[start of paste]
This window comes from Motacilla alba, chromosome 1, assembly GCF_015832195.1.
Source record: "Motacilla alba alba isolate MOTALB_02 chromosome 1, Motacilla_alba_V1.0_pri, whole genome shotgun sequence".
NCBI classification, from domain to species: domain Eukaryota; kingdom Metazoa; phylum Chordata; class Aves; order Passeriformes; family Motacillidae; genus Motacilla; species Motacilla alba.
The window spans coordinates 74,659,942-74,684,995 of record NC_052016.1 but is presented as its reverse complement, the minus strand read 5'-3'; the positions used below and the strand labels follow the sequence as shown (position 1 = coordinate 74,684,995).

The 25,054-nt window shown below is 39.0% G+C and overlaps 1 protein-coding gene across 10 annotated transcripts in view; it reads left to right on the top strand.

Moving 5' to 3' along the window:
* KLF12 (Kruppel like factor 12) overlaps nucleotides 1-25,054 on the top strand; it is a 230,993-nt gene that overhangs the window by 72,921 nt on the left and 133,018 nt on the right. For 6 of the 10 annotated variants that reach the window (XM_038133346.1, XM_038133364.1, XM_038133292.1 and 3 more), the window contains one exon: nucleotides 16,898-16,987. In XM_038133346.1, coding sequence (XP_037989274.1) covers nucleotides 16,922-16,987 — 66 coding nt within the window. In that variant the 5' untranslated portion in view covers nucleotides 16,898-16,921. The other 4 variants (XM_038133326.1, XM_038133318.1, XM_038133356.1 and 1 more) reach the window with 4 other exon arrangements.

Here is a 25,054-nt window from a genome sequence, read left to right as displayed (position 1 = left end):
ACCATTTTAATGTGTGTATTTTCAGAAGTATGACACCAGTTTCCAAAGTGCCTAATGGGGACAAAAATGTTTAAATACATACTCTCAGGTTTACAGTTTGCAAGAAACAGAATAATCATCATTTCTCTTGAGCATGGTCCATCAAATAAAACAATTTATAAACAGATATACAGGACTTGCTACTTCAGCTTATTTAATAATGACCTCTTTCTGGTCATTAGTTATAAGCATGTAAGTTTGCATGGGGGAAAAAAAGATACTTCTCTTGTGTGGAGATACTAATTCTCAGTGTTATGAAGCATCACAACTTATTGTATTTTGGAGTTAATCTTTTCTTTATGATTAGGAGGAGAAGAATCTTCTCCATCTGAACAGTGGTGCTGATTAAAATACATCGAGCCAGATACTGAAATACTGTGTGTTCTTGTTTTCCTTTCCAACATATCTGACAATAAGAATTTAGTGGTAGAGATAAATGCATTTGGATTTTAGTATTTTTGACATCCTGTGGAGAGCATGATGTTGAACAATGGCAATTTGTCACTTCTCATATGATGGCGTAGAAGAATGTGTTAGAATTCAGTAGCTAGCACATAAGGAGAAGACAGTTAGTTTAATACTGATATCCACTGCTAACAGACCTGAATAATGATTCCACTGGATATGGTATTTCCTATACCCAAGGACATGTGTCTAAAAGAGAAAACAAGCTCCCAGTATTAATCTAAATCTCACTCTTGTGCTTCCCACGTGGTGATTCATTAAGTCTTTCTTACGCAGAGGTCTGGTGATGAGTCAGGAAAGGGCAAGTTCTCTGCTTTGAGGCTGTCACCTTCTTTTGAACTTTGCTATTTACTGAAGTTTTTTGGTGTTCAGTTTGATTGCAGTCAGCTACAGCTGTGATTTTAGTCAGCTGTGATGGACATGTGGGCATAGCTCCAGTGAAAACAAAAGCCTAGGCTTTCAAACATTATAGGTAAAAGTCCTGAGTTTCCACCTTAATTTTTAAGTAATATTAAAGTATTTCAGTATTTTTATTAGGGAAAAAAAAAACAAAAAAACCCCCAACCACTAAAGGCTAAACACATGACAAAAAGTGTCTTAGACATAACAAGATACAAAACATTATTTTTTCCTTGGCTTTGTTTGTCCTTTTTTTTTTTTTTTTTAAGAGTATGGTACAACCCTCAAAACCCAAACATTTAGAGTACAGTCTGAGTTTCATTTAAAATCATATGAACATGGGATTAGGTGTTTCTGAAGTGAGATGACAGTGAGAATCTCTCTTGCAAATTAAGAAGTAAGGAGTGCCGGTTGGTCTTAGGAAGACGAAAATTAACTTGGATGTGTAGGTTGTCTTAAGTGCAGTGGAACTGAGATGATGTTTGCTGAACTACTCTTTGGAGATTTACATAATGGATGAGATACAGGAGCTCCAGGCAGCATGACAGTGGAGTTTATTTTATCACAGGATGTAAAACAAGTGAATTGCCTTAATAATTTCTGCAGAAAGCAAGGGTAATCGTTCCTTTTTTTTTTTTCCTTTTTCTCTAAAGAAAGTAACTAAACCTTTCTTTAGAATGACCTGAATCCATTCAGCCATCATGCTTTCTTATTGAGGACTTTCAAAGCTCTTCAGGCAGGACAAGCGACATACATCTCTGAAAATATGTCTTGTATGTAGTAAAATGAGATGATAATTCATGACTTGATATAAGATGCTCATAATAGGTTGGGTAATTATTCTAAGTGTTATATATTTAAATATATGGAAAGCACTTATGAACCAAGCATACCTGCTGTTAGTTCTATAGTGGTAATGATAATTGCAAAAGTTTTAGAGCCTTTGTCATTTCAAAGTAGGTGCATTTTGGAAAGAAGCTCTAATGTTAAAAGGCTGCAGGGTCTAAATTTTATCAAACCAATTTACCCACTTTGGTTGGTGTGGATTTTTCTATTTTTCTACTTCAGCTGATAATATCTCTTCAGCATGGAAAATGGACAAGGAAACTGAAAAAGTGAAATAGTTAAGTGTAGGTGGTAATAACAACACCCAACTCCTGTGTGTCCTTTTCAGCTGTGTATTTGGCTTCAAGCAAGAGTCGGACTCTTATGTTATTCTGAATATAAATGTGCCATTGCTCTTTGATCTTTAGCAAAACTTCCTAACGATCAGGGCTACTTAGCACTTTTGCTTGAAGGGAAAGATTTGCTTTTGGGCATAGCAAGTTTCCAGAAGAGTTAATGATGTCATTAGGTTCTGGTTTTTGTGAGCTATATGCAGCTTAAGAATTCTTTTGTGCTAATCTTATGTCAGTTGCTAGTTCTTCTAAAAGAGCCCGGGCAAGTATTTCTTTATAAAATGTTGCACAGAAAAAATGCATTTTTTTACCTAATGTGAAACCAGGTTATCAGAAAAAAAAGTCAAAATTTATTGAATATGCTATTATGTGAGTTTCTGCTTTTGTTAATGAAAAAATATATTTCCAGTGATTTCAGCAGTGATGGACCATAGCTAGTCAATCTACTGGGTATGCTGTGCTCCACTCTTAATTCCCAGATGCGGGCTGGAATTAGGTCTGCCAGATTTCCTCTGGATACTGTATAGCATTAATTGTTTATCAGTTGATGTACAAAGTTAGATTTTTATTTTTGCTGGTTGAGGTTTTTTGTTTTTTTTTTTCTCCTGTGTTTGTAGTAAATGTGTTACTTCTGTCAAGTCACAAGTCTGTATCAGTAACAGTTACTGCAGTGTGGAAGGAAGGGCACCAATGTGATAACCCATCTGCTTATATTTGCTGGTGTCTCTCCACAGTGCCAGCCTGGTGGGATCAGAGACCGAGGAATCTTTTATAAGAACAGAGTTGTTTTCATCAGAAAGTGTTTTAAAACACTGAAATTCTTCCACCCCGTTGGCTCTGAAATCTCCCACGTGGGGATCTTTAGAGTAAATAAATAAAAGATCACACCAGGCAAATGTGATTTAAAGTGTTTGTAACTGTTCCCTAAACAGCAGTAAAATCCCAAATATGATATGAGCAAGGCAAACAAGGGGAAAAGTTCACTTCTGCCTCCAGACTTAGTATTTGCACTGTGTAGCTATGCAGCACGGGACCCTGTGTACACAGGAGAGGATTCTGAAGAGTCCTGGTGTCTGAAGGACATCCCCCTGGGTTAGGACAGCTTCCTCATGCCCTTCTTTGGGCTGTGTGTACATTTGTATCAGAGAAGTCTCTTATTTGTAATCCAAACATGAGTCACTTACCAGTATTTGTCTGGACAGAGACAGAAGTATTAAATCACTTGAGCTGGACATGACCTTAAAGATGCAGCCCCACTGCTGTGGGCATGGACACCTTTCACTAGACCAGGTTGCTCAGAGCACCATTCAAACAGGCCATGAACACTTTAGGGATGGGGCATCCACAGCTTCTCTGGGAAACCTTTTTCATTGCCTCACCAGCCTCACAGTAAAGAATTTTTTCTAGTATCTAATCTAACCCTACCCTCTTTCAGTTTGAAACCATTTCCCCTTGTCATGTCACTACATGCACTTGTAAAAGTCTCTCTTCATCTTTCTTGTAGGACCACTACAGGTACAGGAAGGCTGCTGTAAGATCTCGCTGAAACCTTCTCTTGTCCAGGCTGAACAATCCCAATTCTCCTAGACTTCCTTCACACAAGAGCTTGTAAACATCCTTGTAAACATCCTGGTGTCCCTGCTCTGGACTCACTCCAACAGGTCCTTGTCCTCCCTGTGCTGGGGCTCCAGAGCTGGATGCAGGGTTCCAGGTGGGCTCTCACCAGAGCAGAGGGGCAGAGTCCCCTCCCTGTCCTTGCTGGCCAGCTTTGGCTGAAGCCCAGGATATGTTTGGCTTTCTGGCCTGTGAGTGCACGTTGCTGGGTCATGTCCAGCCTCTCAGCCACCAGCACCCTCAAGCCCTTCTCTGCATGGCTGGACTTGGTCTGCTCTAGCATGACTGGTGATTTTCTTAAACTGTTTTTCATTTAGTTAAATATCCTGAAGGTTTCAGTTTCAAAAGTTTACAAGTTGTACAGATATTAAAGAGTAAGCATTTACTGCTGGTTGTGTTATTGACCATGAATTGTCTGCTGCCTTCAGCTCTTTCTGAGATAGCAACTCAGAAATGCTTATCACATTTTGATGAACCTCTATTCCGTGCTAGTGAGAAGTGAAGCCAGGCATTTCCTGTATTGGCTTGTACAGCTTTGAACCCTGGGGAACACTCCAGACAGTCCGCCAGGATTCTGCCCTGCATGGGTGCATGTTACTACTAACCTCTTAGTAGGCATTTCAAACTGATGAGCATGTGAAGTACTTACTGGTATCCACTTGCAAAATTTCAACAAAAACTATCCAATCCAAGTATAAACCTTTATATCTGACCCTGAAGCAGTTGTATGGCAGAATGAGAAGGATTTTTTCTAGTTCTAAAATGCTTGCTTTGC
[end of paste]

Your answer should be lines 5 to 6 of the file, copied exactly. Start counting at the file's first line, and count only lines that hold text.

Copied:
The 25,054-nt window shown below is 39.0% G+C and overlaps 1 protein-coding gene across 10 annotated transcripts in view; it reads left to right on the top strand.

Moving 5' to 3' along the window: